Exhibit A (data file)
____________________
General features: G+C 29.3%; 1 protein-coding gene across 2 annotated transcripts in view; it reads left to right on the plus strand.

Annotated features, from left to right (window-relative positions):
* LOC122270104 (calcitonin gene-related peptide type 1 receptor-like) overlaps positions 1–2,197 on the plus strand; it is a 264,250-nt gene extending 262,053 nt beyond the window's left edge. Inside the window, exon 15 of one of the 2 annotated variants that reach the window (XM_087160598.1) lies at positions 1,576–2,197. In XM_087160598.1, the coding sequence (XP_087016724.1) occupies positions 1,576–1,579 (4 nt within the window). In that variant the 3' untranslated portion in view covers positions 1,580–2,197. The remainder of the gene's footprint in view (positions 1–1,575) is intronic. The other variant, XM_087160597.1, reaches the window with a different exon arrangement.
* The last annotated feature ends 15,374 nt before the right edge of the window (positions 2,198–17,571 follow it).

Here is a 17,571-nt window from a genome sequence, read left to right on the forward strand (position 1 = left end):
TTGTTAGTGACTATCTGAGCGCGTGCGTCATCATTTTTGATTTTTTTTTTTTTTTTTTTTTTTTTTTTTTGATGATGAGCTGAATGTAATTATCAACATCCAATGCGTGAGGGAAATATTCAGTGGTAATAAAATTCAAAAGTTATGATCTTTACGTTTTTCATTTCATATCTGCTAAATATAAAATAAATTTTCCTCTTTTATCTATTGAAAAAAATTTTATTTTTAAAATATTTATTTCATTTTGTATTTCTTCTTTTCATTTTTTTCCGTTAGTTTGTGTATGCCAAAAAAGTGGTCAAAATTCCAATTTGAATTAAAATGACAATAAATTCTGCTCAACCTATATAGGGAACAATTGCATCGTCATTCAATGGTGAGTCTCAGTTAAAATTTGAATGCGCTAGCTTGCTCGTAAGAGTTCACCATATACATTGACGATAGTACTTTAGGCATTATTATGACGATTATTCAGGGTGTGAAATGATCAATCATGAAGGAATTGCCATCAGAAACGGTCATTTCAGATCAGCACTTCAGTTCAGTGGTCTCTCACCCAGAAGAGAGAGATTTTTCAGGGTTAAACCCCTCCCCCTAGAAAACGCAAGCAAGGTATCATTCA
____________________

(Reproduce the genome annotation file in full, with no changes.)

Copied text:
General features: G+C 29.3%; 1 protein-coding gene across 2 annotated transcripts in view; it reads left to right on the plus strand.

Annotated features, from left to right (window-relative positions):
* LOC122270104 (calcitonin gene-related peptide type 1 receptor-like) overlaps positions 1–2,197 on the plus strand; it is a 264,250-nt gene extending 262,053 nt beyond the window's left edge. Inside the window, exon 15 of one of the 2 annotated variants that reach the window (XM_087160598.1) lies at positions 1,576–2,197. In XM_087160598.1, the coding sequence (XP_087016724.1) occupies positions 1,576–1,579 (4 nt within the window). In that variant the 3' untranslated portion in view covers positions 1,580–2,197. The remainder of the gene's footprint in view (positions 1–1,575) is intronic. The other variant, XM_087160597.1, reaches the window with a different exon arrangement.
* The last annotated feature ends 15,374 nt before the right edge of the window (positions 2,198–17,571 follow it).

Here is a 17,571-nt window from a genome sequence, read left to right on the forward strand (position 1 = left end):
TTGTTAGTGACTATCTGAGCGCGTGCGTCATCATTTTTGATTTTTTTTTTTTTTTTTTTTTTTTTTTTTTGATGATGAGCTGAATGTAATTATCAACATCCAATGCGTGAGGGAAATATTCAGTGGTAATAAAATTCAAAAGTTATGATCTTTACGTTTTTCATTTCATATCTGCTAAATATAAAATAAATTTTCCTCTTTTATCTATTGAAAAAAATTTTATTTTTAAAATATTTATTTCATTTTGTATTTCTTCTTTTCATTTTTTTCCGTTAGTTTGTGTATGCCAAAAAAGTGGTCAAAATTCCAATTTGAATTAAAATGACAATAAATTCTGCTCAACCTATATAGGGAACAATTGCATCGTCATTCAATGGTGAGTCTCAGTTAAAATTTGAATGCGCTAGCTTGCTCGTAAGAGTTCACCATATACATTGACGATAGTACTTTAGGCATTATTATGACGATTATTCAGGGTGTGAAATGATCAATCATGAAGGAATTGCCATCAGAAACGGTCATTTCAGATCAGCACTTCAGTTCAGTGGTCTCTCACCCAGAAGAGAGAGATTTTTCAGGGTTAAACCCCTCCCCCTAGAAAACGCAAGCAAGGTATCATTCA